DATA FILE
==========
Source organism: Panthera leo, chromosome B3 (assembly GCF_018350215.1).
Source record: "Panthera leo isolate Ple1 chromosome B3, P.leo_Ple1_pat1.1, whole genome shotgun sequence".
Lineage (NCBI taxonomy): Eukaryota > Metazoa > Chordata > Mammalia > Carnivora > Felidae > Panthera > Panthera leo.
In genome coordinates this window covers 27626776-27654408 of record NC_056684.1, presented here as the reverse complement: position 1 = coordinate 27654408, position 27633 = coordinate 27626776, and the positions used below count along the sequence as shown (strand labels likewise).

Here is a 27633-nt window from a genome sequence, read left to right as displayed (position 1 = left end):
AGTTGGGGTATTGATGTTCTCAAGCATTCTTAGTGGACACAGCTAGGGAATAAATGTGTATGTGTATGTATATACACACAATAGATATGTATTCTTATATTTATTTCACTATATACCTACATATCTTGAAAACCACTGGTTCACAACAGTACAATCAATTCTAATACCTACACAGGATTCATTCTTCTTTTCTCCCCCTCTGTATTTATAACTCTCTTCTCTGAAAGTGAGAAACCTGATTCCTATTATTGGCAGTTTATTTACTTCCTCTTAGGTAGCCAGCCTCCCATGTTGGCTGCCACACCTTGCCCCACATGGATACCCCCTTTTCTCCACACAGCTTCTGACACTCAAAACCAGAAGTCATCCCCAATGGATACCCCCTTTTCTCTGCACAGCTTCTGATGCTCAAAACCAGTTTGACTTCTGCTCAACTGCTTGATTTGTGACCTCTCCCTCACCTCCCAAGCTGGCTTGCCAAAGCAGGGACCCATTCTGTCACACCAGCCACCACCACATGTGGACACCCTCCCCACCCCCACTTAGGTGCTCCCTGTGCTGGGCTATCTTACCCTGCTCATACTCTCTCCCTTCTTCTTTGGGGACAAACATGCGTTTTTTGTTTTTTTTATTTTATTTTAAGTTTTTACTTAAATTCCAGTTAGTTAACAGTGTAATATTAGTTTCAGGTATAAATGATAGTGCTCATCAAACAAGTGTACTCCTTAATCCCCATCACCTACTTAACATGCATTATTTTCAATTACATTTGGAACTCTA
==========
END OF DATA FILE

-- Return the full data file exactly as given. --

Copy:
Source organism: Panthera leo, chromosome B3 (assembly GCF_018350215.1).
Source record: "Panthera leo isolate Ple1 chromosome B3, P.leo_Ple1_pat1.1, whole genome shotgun sequence".
Lineage (NCBI taxonomy): Eukaryota > Metazoa > Chordata > Mammalia > Carnivora > Felidae > Panthera > Panthera leo.
In genome coordinates this window covers 27626776-27654408 of record NC_056684.1, presented here as the reverse complement: position 1 = coordinate 27654408, position 27633 = coordinate 27626776, and the positions used below count along the sequence as shown (strand labels likewise).

Here is a 27633-nt window from a genome sequence, read left to right as displayed (position 1 = left end):
AGTTGGGGTATTGATGTTCTCAAGCATTCTTAGTGGACACAGCTAGGGAATAAATGTGTATGTGTATGTATATACACACAATAGATATGTATTCTTATATTTATTTCACTATATACCTACATATCTTGAAAACCACTGGTTCACAACAGTACAATCAATTCTAATACCTACACAGGATTCATTCTTCTTTTCTCCCCCTCTGTATTTATAACTCTCTTCTCTGAAAGTGAGAAACCTGATTCCTATTATTGGCAGTTTATTTACTTCCTCTTAGGTAGCCAGCCTCCCATGTTGGCTGCCACACCTTGCCCCACATGGATACCCCCTTTTCTCCACACAGCTTCTGACACTCAAAACCAGAAGTCATCCCCAATGGATACCCCCTTTTCTCTGCACAGCTTCTGATGCTCAAAACCAGTTTGACTTCTGCTCAACTGCTTGATTTGTGACCTCTCCCTCACCTCCCAAGCTGGCTTGCCAAAGCAGGGACCCATTCTGTCACACCAGCCACCACCACATGTGGACACCCTCCCCACCCCCACTTAGGTGCTCCCTGTGCTGGGCTATCTTACCCTGCTCATACTCTCTCCCTTCTTCTTTGGGGACAAACATGCGTTTTTTGTTTTTTTTATTTTATTTTAAGTTTTTACTTAAATTCCAGTTAGTTAACAGTGTAATATTAGTTTCAGGTATAAATGATAGTGCTCATCAAACAAGTGTACTCCTTAATCCCCATCACCTACTTAACATGCATTATTTTCAATTACATTTGGAACTCTA